Is the automobile the “the most underutilized machine in the world”?
Morgan Stanley thinks it might be. The chart below comes from research published by the investment bank this week. The note is nominally about the global automotive/car rental/fleet management industries, but it really comes across as an ode to the app-enabled car service, Uber Technologies.
The bank’s calculations for the chart are as follows:
Take the 1 billion cars in the world, driven 1 hour per day x 365 days = 365 billion hours of driving per year. That’s a big number… but it masks the 8.4 trillion hours that cars are NOT DRIVEN per year!
A lot of people have been arguing on Twitter that this is a meaningless statistic. A toothbrush, for example, is only utilized for a couple of minutes each day. But here’s the thing: A toothbrush does not require a large chunk of a person’s income and/or leverage to purchase, nor does it require ongoing maintenance and fuel costs.
“The amount of waste trapped in the system is hard to put into words,” Morgan Stanley writes, before proceeding to attempt just that:
We all know cars are depreciating assets and expensive to maintain, but seen this way, it appears consumers are destroying massive amounts of value by owning their vehicles! Applied to a $20 trillion global vehicle fleet, our calculation suggests trillions of dollars of wasted value. Then consider the ancillary costs of vehicle ownership, such as insuring, parking and maintaining a car that is actually used rather infrequently.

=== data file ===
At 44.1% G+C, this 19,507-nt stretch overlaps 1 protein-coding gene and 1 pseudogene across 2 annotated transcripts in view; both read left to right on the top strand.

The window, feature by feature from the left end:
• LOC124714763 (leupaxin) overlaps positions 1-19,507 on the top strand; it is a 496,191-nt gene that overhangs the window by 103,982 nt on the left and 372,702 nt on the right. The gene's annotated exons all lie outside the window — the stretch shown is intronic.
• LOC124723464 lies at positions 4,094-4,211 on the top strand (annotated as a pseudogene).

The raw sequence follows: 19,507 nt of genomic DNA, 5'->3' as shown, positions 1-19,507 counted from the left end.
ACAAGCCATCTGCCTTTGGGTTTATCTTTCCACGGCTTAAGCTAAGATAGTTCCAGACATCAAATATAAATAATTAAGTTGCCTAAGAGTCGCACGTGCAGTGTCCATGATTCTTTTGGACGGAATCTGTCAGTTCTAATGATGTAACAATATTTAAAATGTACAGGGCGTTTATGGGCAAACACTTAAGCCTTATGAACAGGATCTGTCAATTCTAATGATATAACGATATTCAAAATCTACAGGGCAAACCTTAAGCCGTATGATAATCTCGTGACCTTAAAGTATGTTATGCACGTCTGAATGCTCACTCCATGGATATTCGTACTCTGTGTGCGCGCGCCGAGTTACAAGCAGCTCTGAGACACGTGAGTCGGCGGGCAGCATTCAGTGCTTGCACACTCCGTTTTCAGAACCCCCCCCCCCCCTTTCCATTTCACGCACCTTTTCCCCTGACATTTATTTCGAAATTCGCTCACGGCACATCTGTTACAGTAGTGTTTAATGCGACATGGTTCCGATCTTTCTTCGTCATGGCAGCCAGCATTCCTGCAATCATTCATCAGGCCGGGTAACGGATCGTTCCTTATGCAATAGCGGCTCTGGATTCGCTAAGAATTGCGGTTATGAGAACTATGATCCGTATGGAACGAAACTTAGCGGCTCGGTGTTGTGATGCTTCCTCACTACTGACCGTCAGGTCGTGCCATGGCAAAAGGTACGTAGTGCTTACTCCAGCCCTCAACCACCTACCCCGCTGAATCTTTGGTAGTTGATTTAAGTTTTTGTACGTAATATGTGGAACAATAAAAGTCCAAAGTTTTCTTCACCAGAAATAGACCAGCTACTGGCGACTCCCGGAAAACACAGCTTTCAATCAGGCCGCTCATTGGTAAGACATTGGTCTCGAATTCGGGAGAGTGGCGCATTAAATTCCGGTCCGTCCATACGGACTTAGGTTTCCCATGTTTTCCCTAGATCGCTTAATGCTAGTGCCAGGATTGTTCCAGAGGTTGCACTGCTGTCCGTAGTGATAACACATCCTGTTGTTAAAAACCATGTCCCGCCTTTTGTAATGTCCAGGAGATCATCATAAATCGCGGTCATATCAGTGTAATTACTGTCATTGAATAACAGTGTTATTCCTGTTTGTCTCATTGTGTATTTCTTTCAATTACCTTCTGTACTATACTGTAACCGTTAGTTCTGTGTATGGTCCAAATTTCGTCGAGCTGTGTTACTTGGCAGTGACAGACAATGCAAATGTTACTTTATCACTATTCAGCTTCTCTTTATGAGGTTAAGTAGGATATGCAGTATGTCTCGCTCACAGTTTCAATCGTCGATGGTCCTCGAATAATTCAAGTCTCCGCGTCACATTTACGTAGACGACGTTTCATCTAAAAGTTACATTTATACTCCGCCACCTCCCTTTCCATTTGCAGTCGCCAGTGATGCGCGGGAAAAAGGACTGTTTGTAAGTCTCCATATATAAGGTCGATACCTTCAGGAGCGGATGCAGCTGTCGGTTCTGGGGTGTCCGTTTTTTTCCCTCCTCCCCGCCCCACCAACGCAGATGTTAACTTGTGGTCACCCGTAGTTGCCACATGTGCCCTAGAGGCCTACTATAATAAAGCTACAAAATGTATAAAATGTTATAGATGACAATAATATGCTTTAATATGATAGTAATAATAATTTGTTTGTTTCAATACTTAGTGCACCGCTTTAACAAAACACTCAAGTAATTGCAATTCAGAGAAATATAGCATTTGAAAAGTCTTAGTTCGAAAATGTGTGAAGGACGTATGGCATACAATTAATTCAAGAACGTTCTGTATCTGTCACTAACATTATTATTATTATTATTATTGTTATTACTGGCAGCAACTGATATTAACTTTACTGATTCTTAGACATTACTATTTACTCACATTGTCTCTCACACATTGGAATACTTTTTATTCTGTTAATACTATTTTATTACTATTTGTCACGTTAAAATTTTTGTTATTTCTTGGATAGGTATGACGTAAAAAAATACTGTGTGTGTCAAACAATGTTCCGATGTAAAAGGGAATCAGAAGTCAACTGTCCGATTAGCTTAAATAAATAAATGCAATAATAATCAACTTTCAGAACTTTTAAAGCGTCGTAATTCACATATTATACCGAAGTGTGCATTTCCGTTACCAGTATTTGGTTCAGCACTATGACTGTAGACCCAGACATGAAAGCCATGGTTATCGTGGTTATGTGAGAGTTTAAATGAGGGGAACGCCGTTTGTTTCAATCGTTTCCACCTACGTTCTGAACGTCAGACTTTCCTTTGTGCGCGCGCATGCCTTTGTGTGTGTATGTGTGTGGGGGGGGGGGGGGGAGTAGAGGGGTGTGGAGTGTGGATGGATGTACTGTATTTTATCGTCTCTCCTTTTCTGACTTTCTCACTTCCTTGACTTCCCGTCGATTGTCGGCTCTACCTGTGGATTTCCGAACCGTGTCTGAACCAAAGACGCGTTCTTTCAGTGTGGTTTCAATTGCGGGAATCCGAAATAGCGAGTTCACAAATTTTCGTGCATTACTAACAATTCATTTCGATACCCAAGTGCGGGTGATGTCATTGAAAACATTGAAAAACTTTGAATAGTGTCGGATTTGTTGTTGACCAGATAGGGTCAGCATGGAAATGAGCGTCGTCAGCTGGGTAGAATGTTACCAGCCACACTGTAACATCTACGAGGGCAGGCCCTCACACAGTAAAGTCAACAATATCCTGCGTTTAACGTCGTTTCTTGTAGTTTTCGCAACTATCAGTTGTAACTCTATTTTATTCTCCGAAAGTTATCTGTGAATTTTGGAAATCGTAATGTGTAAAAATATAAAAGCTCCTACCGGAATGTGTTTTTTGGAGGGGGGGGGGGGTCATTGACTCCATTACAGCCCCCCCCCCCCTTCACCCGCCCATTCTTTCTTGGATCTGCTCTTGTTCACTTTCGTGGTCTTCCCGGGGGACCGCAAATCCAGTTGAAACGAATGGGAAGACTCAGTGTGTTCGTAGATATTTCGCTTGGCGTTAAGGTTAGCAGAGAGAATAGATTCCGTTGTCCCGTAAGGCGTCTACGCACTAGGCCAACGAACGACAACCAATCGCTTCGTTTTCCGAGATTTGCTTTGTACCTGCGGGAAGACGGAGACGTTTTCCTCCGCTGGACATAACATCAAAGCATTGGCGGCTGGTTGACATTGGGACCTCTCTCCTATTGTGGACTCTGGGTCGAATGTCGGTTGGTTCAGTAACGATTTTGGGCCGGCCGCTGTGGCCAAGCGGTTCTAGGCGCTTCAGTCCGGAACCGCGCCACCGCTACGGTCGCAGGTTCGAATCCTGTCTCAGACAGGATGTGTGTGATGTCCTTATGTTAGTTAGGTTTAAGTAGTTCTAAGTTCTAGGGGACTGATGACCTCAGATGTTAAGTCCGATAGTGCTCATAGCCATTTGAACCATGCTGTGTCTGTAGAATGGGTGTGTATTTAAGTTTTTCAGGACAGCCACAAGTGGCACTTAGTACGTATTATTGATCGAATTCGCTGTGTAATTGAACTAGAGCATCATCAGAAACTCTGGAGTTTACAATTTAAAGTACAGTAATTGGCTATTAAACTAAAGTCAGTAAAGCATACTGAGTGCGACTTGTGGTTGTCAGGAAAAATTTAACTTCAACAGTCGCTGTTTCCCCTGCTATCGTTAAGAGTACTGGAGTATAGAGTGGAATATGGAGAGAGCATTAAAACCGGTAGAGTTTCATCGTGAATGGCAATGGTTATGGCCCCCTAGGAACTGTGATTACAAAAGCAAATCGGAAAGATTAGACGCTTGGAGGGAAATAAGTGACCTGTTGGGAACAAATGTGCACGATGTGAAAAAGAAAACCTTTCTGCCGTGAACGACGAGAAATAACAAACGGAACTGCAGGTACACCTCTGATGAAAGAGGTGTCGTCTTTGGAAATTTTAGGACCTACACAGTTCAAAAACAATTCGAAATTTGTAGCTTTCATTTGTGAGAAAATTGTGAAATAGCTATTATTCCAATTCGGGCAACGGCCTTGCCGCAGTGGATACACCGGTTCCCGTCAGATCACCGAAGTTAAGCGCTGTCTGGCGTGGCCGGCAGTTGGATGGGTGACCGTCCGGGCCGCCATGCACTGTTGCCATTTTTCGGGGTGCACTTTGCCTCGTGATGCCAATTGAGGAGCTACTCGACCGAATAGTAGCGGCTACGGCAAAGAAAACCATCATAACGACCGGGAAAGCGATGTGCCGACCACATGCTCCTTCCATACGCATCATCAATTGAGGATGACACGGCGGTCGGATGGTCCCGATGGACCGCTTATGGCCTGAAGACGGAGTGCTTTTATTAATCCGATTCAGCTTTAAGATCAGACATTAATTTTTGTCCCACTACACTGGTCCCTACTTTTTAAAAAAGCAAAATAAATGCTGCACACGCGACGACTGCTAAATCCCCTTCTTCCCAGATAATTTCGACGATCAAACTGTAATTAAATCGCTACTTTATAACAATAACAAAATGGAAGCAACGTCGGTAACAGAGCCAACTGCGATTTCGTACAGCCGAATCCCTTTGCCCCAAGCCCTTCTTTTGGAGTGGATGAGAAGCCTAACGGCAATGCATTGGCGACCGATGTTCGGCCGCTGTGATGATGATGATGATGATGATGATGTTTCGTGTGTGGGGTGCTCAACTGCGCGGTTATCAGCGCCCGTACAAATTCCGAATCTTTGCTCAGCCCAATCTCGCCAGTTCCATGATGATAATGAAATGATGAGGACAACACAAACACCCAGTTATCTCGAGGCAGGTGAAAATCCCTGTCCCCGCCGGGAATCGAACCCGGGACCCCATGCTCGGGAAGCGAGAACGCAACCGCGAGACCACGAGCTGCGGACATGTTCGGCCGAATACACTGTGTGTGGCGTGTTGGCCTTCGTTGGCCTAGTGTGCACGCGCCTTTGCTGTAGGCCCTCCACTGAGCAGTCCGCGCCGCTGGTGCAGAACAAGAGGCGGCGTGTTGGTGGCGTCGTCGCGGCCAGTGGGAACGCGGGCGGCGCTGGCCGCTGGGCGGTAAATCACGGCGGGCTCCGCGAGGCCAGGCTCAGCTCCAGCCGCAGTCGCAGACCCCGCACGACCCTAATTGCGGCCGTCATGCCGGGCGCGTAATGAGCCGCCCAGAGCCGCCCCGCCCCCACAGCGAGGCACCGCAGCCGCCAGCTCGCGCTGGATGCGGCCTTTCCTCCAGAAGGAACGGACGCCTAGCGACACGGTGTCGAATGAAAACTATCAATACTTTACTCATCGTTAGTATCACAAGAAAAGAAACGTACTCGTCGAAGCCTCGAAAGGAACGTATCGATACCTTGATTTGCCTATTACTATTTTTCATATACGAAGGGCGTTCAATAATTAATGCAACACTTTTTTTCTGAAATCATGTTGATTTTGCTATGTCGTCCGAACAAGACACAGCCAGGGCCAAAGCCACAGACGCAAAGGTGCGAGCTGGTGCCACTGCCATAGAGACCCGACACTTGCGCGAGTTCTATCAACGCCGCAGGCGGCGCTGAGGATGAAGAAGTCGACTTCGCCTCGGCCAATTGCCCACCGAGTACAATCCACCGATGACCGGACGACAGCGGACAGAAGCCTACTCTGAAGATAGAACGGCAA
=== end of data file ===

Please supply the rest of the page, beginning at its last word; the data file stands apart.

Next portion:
The investment bank is not explicitly bullish on Uber. It provides no projections for the company’s finances, for example. But there is plenty of blue-sky thinking about its potential to transform the fleet management and car rental industries. For example, Morgan Stanley argues Uber could eventually become the owner of a fleet of autonomous vehicles that make renting cars so cheap that ownership becomes completely redundant:
Perhaps Uber founder Travis Kalanick’s motto should be: We will make taxis so cheap that only rich people will own cars.
It will take another 20 years until we reach “autopia,” when all cars on the roads are fully autonomous, the report claims.
Which is fun to think about, and entirely plausible—but also completely impossible to prove.
There is at least one more reason that this report is interesting. Sell-side research departments of investment banks don’t typically write up detailed research on unlisted companies. But now that their clients (such as mutual funds) are increasingly investing in startups before they go public, there is a reason for them to do so, at least informally.
Uber hasn’t said anything about going public (it just completed a mammoth funding round so there’s no rush), but if and when that happens, the company is certain to be one of the most coveted IPOs on Wall Street.